Hecuba  

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Kunstformen der Natur (1904) by Ernst Haeckel
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Kunstformen der Natur (1904) by Ernst Haeckel
The Dream of Hecuba

Hekábe was a queen in Greek mythology, the wife of King Priamos of Troy, with whom she had 19 children. The most famous of her children was Hector of Troy. She was of Phrygian birth; her father was Dymas, and her mother Eunoë was said to be a daughter of Sangarius, god of the Sangarius River, the principal river of ancient Phrygia.

In the Iliad, Hecuba appears as the mother of Hector, and laments his death in a well-known speech in Book 24 of the epic.

With the god Apollo, Hecuba had a son named Troilus. An oracle prophesied that Troy would not be defeated as long as Troilus reached the age of twenty alive. He was killed by Achilles during the Trojan War.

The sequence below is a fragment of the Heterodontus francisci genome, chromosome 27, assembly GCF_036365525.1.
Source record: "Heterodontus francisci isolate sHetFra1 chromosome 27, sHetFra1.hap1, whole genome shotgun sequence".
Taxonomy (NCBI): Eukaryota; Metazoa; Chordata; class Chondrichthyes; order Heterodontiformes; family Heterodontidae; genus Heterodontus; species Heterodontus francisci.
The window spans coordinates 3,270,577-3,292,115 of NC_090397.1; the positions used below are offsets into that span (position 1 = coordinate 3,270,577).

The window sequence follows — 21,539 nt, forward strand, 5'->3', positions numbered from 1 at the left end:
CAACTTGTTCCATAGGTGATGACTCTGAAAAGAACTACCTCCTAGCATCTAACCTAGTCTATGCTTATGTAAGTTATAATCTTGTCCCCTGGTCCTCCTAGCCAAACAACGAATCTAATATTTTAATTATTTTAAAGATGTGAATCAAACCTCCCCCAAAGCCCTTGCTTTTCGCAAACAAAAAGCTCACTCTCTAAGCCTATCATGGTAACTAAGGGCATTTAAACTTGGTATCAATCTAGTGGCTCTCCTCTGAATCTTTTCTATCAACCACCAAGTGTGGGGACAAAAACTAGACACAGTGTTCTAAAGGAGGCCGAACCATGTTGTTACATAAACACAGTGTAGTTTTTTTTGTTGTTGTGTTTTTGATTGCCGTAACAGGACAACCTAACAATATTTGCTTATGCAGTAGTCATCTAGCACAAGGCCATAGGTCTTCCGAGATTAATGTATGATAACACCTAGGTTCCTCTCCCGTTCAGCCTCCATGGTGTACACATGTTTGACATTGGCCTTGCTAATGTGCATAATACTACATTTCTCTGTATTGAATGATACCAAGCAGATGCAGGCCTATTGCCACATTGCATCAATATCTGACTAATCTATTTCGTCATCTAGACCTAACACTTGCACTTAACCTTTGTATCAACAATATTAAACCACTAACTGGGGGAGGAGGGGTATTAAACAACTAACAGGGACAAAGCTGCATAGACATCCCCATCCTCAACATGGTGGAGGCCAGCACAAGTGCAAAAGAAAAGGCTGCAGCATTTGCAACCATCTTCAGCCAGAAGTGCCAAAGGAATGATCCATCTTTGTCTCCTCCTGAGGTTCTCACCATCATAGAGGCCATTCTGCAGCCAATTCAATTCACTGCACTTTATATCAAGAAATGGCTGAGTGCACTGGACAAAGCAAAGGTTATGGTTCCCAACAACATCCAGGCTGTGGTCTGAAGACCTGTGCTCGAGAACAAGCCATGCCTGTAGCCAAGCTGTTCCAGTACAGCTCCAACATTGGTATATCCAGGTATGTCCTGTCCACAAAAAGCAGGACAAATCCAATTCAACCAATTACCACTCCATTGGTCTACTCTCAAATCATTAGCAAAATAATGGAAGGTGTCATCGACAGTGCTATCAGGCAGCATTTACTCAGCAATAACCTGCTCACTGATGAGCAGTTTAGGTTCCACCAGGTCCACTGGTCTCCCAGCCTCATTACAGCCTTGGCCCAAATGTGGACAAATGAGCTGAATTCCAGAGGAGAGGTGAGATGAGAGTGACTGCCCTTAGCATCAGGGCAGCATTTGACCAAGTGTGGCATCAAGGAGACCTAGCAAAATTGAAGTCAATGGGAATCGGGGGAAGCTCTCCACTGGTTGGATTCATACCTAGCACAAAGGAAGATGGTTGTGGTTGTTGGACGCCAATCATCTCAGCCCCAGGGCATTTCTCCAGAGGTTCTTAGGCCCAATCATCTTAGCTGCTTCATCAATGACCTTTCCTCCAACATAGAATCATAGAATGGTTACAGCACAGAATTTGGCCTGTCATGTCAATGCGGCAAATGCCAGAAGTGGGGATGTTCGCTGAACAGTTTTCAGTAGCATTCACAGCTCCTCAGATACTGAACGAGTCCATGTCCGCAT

Polydorus, Priam's youngest son by Hecuba, was sent with gifts of jewelry and gold to the court of King Polymestor to keep him safe during the Trojan War. The fighting grew vicious and Priam was frightened for the child's safety. After Troy fell, Polymestor threw Polydorus to his death to take the treasure for himself. Hecuba, though she was enslaved by the Achaeans when the city fell, eventually avenged her son, blinding Polymestor and killing his children.

In another tradition, Hecuba went insane upon seeing the corpses of her children Polydorus and Polyxena. Dante described this episode, which he derived from Italian sources.

A third story says that she was given to Odysseus as a slave, but as she snarled and cursed at him, the gods turned her into a dog, allowing her to escape.

Hekábe in arts and literature

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